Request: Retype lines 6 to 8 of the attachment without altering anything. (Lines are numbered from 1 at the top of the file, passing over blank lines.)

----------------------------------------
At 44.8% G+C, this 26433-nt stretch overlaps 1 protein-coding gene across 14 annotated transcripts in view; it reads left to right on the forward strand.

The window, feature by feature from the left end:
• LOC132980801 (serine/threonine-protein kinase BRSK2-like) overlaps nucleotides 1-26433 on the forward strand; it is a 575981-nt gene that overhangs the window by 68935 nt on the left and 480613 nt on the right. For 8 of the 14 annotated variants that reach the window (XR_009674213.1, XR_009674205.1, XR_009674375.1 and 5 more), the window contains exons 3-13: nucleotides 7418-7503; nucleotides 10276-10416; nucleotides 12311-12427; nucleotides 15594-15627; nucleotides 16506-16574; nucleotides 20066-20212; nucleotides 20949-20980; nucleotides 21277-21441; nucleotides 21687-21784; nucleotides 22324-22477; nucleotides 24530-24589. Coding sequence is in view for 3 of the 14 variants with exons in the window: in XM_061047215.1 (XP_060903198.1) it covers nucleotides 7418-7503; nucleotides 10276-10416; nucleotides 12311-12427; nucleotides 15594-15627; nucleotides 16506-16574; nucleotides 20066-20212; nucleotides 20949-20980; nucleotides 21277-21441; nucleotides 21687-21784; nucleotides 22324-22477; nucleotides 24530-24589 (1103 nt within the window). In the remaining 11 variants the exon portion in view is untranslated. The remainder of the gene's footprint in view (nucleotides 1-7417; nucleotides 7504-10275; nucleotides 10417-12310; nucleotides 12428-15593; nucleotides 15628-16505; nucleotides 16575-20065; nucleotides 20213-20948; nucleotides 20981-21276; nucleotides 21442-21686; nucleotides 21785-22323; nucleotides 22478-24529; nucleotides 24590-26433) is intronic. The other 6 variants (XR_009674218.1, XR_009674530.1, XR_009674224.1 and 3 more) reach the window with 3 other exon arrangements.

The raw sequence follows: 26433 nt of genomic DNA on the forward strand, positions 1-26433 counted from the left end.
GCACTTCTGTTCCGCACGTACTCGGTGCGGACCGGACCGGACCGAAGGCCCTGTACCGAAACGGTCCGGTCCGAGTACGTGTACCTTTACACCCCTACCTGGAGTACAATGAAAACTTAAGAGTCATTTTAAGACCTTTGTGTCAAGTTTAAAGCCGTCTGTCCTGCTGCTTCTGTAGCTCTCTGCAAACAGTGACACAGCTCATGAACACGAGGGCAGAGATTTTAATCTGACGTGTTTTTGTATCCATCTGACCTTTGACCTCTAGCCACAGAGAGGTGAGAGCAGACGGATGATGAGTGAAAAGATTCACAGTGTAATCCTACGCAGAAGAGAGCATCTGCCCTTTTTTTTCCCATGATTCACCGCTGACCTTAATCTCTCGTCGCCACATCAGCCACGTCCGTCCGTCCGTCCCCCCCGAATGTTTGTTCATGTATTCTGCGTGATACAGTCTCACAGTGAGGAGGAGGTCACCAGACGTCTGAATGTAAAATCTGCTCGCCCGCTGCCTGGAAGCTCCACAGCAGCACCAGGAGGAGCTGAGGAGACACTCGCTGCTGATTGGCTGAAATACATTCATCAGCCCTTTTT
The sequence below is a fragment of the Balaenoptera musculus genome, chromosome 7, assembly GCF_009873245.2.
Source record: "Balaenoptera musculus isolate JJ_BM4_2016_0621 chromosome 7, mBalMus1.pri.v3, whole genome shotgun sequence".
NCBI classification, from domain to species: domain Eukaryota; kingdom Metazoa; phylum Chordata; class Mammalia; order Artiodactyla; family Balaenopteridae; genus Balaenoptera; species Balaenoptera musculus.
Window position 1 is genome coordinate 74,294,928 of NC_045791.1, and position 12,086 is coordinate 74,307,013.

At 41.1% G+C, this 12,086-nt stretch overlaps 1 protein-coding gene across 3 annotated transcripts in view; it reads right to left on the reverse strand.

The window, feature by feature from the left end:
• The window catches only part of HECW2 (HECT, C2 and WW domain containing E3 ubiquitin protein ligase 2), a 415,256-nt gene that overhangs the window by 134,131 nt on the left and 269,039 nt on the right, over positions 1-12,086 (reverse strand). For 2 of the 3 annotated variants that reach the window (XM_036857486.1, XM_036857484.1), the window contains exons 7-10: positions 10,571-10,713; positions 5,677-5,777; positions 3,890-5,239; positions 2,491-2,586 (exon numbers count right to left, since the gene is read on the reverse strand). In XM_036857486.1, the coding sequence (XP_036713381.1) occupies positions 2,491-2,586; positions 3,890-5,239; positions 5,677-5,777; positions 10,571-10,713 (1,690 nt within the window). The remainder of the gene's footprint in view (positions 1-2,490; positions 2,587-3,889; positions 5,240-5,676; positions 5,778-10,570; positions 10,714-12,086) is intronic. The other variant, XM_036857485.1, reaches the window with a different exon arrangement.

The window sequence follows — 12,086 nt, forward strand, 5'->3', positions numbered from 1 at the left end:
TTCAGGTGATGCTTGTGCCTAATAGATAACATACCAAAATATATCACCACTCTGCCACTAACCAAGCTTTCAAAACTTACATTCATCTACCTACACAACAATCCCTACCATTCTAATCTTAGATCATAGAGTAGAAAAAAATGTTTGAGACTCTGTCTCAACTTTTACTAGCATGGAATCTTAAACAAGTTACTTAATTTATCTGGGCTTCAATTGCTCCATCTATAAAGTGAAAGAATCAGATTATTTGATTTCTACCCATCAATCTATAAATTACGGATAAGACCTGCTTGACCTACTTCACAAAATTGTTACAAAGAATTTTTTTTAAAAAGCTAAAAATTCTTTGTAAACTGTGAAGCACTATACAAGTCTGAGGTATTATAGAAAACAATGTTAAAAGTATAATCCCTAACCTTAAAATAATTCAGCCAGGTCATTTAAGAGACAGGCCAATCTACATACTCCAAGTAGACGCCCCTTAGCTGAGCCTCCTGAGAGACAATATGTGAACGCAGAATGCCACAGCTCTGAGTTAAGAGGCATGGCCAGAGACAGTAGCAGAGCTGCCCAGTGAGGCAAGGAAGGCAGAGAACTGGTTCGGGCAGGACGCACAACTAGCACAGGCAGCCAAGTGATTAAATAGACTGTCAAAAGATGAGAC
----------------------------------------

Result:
The sequence below is a fragment of the Balaenoptera musculus genome, chromosome 7, assembly GCF_009873245.2.
Source record: "Balaenoptera musculus isolate JJ_BM4_2016_0621 chromosome 7, mBalMus1.pri.v3, whole genome shotgun sequence".
NCBI classification, from domain to species: domain Eukaryota; kingdom Metazoa; phylum Chordata; class Mammalia; order Artiodactyla; family Balaenopteridae; genus Balaenoptera; species Balaenoptera musculus.